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Old 05.12.2008, 08:28 AM   #17
o o o
the destroyed room
 
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o o o kicks all y'all's asseso o o kicks all y'all's asseso o o kicks all y'all's asseso o o kicks all y'all's asseso o o kicks all y'all's asseso o o kicks all y'all's asseso o o kicks all y'all's asseso o o kicks all y'all's asseso o o kicks all y'all's asseso o o kicks all y'all's asseso o o kicks all y'all's asses
A few weeks ago, I read "Burma Chronicles", a comic book by Guy Delisle about his experience in the country - he lived there more than a year. It is really an interesting read to know more about life in Burma. His wife was working for Médecins Sans Frontières France, so many parts of the book relate the difficulties that are encountering NGOs in the country.

At the end of the book, we learn that MSF France eventually decided to leave the country, as the junta forces them to work in regions that should not be priority regions because they are not conflict-ridden, not the most disadvantaged, not politically-discriminated, etc. whereas MSF France wanted to focus on the eastern part of the country, which has no health system, no doctors, no medication, and where there live minorities that are abandoned by the junta in power. For years, MSF has been trying to approach these regions building progressively national and local agreements, opening one clinic after the other towards the east (they are also trying to access those regions from Thailand, crossing the border illegally), but in the end they still cannot go where they want to go: so after all, they felt they became an accomplice of the junta and an instrument of discrimination.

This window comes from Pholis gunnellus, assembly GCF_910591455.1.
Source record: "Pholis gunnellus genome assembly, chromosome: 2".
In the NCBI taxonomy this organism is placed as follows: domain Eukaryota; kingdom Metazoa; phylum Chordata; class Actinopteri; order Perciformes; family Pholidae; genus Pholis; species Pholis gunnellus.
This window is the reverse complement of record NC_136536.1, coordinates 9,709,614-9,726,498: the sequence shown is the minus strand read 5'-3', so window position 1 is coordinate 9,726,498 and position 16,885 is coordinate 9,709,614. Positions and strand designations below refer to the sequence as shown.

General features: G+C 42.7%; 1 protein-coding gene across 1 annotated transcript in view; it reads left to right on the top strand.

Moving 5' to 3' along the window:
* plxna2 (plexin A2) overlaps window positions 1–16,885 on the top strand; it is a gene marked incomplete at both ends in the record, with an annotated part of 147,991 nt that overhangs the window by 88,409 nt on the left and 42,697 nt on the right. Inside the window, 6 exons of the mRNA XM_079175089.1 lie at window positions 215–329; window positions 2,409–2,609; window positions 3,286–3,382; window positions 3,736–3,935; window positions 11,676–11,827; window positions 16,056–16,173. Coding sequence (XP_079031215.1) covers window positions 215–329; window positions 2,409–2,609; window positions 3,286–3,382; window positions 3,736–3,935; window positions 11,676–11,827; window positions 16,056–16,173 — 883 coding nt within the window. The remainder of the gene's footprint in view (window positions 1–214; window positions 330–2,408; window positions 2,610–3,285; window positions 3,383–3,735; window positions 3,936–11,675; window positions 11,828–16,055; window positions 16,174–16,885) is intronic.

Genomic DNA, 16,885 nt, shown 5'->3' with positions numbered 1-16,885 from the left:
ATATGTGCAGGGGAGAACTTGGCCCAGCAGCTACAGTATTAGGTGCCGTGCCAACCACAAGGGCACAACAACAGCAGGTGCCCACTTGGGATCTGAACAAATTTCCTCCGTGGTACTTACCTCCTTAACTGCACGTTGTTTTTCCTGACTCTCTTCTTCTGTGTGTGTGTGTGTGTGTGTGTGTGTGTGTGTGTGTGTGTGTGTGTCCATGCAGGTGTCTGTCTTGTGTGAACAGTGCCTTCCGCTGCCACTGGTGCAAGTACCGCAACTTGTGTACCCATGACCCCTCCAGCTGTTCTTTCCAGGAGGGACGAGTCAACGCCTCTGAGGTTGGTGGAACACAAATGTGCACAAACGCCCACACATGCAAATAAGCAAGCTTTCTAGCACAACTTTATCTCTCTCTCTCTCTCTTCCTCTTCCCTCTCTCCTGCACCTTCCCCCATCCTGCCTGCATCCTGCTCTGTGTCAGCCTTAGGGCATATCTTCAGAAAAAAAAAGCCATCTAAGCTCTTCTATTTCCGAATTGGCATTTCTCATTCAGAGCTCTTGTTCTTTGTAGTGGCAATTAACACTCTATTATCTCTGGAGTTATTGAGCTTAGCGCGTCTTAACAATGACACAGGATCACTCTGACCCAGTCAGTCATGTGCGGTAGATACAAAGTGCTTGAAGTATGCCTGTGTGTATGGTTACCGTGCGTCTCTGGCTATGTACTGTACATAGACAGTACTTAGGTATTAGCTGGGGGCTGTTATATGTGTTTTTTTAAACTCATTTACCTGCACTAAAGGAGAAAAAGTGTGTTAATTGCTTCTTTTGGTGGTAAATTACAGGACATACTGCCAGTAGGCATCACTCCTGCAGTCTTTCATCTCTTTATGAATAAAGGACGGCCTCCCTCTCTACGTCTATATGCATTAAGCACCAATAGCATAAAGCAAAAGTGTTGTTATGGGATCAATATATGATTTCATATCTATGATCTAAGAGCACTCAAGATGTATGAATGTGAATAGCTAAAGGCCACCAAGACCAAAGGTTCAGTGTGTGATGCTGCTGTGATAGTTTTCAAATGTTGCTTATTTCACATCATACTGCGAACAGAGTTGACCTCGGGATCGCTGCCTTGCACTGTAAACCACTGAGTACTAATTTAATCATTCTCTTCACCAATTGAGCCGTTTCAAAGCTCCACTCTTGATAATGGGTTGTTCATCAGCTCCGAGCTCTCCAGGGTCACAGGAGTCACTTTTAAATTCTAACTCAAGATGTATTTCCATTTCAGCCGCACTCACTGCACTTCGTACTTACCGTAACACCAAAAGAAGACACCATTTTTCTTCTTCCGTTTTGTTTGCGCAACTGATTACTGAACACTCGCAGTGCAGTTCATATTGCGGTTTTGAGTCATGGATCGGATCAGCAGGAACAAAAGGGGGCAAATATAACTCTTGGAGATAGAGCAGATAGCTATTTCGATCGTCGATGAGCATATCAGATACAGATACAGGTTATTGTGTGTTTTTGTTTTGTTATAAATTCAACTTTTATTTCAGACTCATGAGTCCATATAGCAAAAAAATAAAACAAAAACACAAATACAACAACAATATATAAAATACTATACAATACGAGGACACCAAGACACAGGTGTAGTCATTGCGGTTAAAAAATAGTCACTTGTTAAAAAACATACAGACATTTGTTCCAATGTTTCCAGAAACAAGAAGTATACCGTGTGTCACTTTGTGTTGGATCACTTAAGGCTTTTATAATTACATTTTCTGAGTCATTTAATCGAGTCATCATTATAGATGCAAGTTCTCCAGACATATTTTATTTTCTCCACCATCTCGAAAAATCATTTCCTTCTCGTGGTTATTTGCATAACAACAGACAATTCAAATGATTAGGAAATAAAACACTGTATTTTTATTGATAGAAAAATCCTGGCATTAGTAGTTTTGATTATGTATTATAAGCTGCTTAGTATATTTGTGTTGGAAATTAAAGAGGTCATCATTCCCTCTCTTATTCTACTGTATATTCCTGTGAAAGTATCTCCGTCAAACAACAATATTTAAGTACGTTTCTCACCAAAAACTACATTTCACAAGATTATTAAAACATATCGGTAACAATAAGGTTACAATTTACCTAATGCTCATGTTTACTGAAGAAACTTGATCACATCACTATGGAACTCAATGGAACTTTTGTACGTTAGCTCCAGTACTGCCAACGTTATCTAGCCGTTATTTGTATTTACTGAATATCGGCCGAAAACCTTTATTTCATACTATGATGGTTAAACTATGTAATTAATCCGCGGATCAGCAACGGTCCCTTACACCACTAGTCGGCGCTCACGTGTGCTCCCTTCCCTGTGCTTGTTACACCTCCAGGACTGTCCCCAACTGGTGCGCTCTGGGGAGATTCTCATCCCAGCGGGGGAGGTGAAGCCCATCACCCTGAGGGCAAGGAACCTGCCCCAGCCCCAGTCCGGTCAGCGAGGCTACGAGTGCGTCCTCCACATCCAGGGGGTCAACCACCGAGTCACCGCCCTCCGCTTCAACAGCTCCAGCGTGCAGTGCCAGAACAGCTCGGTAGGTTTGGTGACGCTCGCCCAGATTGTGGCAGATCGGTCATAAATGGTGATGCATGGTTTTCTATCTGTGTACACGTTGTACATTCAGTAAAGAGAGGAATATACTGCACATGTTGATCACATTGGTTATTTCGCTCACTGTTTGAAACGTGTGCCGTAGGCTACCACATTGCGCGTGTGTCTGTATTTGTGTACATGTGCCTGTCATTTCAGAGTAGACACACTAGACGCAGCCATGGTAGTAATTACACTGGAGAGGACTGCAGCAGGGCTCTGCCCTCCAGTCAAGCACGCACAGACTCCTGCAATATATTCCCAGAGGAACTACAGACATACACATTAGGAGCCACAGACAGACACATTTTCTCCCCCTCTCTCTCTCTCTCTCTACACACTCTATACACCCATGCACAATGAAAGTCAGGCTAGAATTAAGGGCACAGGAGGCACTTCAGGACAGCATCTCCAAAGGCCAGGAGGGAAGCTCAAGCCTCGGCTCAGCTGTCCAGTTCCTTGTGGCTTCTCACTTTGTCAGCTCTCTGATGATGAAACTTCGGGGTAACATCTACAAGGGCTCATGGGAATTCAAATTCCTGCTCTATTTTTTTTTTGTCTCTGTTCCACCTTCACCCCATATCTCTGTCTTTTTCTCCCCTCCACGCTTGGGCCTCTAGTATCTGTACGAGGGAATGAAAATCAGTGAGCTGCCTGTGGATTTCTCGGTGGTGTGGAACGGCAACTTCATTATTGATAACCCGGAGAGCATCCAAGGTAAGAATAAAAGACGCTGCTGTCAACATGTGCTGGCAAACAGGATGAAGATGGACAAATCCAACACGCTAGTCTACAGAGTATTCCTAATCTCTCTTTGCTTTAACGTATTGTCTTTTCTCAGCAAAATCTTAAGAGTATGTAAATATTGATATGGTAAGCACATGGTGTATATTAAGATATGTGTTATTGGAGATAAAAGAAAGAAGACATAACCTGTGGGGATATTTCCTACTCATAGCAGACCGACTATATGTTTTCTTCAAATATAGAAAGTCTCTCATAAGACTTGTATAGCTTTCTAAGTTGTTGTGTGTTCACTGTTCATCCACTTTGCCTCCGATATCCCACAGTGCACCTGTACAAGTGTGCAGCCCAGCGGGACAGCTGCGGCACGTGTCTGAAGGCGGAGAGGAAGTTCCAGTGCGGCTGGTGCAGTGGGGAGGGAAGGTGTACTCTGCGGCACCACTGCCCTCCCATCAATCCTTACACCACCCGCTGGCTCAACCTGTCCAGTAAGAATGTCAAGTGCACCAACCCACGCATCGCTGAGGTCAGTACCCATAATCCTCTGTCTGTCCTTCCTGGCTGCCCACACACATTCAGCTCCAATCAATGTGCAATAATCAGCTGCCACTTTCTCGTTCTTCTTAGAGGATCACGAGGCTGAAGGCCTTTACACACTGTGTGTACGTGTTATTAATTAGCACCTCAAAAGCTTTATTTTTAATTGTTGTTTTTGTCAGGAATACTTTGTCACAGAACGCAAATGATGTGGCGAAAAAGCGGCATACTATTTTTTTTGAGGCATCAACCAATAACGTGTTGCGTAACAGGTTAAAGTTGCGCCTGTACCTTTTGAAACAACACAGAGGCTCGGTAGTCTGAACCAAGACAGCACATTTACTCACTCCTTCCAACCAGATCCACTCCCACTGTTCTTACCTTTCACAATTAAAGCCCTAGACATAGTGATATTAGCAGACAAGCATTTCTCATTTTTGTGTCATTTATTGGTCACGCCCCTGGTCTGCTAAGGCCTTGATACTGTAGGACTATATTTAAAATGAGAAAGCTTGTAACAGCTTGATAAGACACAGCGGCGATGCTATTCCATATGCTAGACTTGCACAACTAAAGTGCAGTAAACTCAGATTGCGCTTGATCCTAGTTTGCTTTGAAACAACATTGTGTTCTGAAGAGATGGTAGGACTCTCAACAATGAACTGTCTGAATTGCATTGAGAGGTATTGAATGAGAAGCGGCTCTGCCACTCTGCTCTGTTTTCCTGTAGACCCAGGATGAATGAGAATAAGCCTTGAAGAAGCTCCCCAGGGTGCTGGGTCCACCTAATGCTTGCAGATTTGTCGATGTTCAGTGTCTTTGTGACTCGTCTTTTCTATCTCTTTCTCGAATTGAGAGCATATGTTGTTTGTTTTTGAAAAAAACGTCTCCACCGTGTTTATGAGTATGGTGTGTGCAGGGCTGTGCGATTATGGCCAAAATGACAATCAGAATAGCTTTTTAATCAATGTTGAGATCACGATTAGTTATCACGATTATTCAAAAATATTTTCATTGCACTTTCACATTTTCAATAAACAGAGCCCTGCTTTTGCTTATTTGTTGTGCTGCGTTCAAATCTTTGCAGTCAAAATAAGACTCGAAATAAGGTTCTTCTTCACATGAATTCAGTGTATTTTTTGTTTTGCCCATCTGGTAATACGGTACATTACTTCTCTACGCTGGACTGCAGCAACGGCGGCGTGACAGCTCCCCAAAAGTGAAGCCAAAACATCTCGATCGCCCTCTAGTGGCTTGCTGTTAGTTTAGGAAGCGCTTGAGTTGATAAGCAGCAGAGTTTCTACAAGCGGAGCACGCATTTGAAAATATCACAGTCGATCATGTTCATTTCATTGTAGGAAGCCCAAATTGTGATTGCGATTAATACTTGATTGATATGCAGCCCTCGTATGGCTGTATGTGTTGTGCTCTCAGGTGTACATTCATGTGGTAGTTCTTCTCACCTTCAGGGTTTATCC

After reading all this, I can imagine how humanitarian aid is currently manipulated or blocked by the junta...
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